Hydrogen bonds only form between hydrogen and oxygen (O), nitrogen (N) or fluorine (F). Hydrogen bonds are very specific and lead to certain molecules having special properties due to these types of bonds. Hydrogen bonding sometimes results in the element that is not hydrogen (oxygen, for example) having a lone pair of electrons on the atom, making it polar. Lone pairs of electrons are non-bonding electrons that sit in twos (pairs) on the central atom of the compound. Water, for example, exhibits hydrogen bonding and polarity as a result of the bonding. This is shown in the diagram below.

Because of this polarity, the oxygen end of the molecule would repel negative atoms like itself, while attracting positive atoms, like hydrogen. Hydrogen, which becomes slightly positive, would repel positive atoms (like other hydrogen atoms) and attract negative atoms (such as oxygen atoms). This positive and negative attraction system helps water molecules stick together, which is what makes the boiling point of water high (as it takes more energy to break these bonds between water molecules).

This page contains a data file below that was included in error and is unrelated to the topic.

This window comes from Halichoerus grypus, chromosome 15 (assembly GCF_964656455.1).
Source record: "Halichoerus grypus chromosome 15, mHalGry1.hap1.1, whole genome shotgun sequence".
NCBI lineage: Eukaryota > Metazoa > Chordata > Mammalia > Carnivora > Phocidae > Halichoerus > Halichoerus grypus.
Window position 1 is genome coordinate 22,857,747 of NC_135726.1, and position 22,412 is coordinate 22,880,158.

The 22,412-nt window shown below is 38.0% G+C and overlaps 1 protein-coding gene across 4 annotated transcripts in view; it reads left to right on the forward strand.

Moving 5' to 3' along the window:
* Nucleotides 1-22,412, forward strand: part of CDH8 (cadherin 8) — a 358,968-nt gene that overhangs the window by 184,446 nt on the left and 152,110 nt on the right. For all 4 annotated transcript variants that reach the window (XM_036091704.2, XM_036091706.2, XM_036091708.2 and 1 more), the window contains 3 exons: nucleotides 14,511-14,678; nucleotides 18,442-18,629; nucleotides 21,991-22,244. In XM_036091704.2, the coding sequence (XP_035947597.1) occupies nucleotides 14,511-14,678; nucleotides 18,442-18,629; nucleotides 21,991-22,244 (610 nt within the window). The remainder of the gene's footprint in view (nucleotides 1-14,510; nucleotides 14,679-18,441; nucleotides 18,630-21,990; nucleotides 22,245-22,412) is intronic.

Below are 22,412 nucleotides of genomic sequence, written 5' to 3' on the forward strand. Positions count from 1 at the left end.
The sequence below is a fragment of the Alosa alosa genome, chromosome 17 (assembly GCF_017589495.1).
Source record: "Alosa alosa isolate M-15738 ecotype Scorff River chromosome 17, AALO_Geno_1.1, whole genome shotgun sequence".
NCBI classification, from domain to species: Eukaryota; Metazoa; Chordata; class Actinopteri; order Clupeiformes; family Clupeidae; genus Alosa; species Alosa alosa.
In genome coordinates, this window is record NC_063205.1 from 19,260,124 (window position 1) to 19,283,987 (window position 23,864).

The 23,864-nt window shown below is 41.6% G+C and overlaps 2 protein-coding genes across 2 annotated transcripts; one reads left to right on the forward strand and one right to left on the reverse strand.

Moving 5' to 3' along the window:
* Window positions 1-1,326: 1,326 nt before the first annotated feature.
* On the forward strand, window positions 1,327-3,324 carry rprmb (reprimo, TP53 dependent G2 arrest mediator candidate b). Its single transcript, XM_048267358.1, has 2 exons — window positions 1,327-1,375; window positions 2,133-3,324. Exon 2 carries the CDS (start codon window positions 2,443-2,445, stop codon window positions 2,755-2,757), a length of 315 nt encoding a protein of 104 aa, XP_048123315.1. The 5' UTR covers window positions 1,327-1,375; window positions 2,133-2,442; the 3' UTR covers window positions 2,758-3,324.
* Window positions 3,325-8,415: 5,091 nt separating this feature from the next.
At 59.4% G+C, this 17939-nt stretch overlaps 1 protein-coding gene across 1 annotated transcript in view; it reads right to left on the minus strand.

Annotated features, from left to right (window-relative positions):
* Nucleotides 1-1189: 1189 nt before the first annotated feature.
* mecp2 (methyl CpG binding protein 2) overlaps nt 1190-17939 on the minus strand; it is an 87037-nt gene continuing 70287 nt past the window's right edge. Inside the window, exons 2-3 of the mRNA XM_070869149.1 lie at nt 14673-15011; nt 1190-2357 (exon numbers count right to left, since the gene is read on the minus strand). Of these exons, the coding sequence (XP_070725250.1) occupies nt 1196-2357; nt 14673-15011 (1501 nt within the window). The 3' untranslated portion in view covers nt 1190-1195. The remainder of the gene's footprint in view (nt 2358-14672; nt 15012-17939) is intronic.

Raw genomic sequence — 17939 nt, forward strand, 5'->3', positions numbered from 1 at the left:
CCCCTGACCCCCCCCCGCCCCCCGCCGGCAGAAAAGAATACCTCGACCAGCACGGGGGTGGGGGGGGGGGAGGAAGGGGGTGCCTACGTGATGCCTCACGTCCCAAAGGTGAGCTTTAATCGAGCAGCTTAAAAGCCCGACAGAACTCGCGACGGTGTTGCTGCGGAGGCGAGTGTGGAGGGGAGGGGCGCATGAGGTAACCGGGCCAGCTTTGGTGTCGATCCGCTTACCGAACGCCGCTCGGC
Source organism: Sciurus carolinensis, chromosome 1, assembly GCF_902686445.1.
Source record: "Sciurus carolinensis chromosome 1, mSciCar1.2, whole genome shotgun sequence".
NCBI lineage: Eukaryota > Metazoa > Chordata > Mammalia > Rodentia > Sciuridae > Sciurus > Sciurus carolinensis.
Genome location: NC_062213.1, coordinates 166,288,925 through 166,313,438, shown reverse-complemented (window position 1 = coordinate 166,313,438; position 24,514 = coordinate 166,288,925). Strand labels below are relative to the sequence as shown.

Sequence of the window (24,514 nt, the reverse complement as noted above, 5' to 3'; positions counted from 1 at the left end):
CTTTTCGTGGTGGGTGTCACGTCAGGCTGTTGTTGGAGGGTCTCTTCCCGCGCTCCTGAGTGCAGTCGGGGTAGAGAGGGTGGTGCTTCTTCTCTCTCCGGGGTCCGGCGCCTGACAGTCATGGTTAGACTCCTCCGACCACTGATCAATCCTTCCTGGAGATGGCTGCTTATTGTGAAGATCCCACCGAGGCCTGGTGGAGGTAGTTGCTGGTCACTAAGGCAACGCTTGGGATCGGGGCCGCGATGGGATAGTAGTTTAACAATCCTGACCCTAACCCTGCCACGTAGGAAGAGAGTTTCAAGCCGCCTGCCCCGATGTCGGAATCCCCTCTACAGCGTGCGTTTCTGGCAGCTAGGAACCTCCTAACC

In addition to the four types of chemical bonds, there are also three categories bonds fit into: single, double, and triple. Single bonds involve one pair of shared electrons between two atoms. Double bonds involve two pairs of shared electrons between two atoms, and triple bonds involve three pairs of shared electrons between two atoms. These bonds take on different natures due to the differing amounts of electrons needed and able to be given up.